Welcome to the New Normal. That is the year of the rising prices. Electricity, gas, heating oil, petrol, diesel, second-hand cars, rents, flights, alcohol, childcare fees, health insurance, food and property prices are the big risers.

This year will be one of the most expensive in a long time as we struggle with these escalating prices. The Government’s attempts — the one-off €200 fuel payback, the temporary 20% drop in public transport tickets, school buses, a one-off increase in the welfare fuel allowance, the drug refund threshold and other bits and bobs — fall well short and are a mere ‘sticking-plaster’, as the Opposition has called the €500m. package. Mind, you, the Opposition has suggested nowt better.

Inflation, which has been upward since the last Budget, will hit the average household for at least €2,000 this year. Energy costs are rising by 29%, with home-heating oil up 52%; petrol and diesel prices up by a third in a year.

The Government spent some €35bn to nurse the health system and economy through two years of the pandemic: an additional €500m cost-of-living package seems paltry by comparison. But, as the fella says, the money has to come from somewhere.

The European Commission says the hikes are to keep coming. Prices here are to rise by up to 5% this year, well above the EU average, and will stay high before falling back to 2.5% next year.

Statistically, middle-income families are being hardest hit. These are the ones paying some of the dearest mortgages in Europe, or rents that have doubled in the past decade. And they are being brought to their knees by some of the most expensive, and rising, creche costs in the West.
According to a new poll on behalf of Vincent de Paul (SVP), the number of people struggling financially has doubled since before the pandemic, from 9% to 18% — one in six of us.

House-keeping costs are 78% above the European average, according to Eurostat.

Rural dwellers are feeling the financial pinch more than most as they heavily depend on their cars.

That 2.5% inflation figure for next year is a little too optimistic for we cannot predict where the Ukraine crisis will lead and the continued flow of Russian oil and, also, the course of the pandemic and the future of work, travel and the fate for commercial property demand and prices. Add into that murky mix Government charges, such as stamp duty, carbon tax and VAT, and it all adds hundreds of euro more to the cost of living. It’s no wonder middle-income families feel the pressure, not to mention our educated young looking for a future here when escalating rents only serve to derail our promising graduates.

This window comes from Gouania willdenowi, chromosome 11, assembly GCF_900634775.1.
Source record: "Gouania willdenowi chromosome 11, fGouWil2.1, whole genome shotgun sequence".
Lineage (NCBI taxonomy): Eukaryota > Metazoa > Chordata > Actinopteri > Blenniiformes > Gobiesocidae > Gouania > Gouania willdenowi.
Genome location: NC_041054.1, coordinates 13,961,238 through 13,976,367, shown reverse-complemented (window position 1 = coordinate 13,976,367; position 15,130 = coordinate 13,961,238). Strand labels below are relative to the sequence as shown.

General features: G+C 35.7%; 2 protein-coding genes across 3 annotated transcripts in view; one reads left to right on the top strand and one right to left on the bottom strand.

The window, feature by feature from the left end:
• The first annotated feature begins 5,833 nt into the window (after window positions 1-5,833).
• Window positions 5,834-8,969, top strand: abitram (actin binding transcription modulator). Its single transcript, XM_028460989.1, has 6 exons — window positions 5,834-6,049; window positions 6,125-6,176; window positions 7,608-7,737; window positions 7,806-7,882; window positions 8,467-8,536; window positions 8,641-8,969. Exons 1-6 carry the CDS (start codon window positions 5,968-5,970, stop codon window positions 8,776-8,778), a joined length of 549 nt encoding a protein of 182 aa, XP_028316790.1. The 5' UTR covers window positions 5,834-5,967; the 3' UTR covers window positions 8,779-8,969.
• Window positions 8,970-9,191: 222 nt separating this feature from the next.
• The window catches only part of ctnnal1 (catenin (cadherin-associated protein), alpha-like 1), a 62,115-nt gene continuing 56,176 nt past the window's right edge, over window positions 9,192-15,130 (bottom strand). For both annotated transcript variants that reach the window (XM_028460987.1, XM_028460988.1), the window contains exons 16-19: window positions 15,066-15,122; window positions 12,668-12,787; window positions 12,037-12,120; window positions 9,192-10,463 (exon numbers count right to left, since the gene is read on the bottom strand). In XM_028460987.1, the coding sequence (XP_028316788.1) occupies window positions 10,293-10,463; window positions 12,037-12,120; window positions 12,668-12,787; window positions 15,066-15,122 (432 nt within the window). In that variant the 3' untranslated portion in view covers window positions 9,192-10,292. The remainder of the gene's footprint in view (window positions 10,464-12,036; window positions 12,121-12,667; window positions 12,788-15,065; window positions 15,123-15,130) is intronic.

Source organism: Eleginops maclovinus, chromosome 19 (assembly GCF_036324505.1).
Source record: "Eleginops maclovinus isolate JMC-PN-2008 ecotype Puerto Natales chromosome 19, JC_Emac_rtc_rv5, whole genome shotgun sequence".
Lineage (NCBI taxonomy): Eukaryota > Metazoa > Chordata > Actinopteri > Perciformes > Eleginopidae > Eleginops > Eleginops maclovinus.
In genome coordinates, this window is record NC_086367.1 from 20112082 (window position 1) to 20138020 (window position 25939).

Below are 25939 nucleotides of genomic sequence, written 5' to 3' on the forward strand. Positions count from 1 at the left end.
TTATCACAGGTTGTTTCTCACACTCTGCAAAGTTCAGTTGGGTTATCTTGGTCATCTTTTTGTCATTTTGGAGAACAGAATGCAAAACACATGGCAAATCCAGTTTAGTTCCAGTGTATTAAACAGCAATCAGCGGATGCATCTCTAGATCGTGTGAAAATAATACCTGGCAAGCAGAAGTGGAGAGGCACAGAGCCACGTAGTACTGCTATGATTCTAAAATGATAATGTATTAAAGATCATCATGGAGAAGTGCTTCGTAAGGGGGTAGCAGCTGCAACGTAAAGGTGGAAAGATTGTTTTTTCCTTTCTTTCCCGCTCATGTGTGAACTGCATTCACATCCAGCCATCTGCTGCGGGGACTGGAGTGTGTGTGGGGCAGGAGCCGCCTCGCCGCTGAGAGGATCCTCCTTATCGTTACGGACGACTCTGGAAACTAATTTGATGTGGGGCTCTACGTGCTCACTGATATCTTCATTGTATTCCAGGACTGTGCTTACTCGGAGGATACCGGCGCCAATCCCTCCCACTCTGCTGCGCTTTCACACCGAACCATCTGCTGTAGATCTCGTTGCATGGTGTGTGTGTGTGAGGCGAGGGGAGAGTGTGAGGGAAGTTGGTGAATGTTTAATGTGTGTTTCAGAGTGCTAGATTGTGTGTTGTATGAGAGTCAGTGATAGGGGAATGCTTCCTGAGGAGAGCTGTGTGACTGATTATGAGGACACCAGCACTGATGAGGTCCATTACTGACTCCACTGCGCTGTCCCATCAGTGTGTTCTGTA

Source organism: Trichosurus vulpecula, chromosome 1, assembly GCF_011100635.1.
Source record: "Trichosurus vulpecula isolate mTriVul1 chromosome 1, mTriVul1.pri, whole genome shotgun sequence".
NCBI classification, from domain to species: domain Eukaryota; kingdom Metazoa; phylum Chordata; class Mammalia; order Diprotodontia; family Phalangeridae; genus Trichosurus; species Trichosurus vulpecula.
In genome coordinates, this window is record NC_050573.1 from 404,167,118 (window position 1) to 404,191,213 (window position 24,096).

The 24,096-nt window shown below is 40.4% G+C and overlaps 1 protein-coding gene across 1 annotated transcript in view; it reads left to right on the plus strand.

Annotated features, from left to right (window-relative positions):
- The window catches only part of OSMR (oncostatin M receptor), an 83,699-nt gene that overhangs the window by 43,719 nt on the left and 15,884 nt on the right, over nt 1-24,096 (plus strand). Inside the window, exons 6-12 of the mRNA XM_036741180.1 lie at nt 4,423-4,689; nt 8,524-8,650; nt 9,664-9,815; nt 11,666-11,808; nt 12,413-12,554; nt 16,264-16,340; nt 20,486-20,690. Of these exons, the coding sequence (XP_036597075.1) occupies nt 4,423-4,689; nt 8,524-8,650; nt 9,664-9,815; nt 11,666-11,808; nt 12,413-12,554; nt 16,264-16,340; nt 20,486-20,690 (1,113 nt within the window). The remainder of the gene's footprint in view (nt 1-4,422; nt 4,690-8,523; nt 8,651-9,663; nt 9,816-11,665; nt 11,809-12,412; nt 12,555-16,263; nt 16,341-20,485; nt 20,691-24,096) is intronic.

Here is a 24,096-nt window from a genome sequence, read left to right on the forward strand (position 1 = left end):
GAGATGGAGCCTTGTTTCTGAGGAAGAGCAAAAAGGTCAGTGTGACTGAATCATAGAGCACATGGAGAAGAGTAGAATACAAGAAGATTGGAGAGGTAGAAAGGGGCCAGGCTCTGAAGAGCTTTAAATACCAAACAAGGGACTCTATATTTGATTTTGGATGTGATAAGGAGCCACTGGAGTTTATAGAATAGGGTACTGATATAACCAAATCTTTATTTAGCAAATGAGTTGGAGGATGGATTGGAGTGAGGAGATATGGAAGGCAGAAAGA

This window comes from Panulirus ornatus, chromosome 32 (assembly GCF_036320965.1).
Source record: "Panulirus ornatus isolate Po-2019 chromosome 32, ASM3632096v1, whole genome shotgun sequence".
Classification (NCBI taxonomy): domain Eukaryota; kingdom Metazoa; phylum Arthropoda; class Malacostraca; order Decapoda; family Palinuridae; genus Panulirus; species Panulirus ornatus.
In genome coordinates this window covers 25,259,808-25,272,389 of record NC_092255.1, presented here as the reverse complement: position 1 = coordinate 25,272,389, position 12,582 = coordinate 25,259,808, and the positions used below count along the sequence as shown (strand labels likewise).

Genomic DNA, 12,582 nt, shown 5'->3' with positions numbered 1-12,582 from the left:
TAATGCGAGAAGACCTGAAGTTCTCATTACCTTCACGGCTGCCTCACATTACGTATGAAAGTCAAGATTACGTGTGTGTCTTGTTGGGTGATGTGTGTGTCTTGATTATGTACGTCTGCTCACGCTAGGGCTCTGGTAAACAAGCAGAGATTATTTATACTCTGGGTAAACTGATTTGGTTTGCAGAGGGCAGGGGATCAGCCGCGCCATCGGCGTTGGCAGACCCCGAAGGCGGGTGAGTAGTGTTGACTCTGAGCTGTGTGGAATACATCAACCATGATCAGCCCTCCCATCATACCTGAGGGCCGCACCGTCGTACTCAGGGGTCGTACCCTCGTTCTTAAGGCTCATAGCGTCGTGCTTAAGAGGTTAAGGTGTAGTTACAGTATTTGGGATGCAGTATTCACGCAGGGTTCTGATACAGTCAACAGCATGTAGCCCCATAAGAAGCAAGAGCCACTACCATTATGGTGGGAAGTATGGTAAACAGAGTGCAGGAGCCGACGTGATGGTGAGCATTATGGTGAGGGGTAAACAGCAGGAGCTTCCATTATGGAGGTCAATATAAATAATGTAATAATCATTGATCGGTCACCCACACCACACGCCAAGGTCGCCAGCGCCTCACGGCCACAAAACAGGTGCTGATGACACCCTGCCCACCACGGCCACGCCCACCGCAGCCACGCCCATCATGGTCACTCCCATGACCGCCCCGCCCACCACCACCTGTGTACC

It’s hard to know the exact number of us now facing a tough time. The poor are easy to assess, the hard-hit not so. The Central Statistics Office (CSO) suggests the any one with a weekly income of €275.73 or less is living in poverty and say that 15.9% or roughly one in six of all workers is poor and one in 10 retirees likewise.

As of Christmas Day last there were 250,956 children on record as poor.

And another thing: politicians talking about our minimum hourly wage being among the highest in Europe is utter nonsense unless addressed comparatively.

There is, however, some light further down the tunnel. The Central Bank sees Covid spending falling to €6.8bn this year, with a small deficit by year end of just €3.8bn, or 1.5% of GDP, helped somewhat by a carry-over from last year’s unexpected strong tax performance. By 2023, the Central Bank sees a €3.5bn surplus instead.

As I said above, the €500m. cost of living package has had to come from somewhere. Dare I suggest, our politicians, perhaps, have been looking at this ‘unspent money’ of 2023 and what they can do with it now. That said, €500m spent out of €3.5bn still leaves a great lot of cold currency that could aid this pandemic of the new poor much more than mere sticking-plaster.

Surely, our politicians’ — indeed our collective — imagination could do better to grapple with poverty and those in real need. Indeed, what happened to our Constitution cherishing every man, woman and child?

Maybe the economists know better. Maybe I am missing something here…

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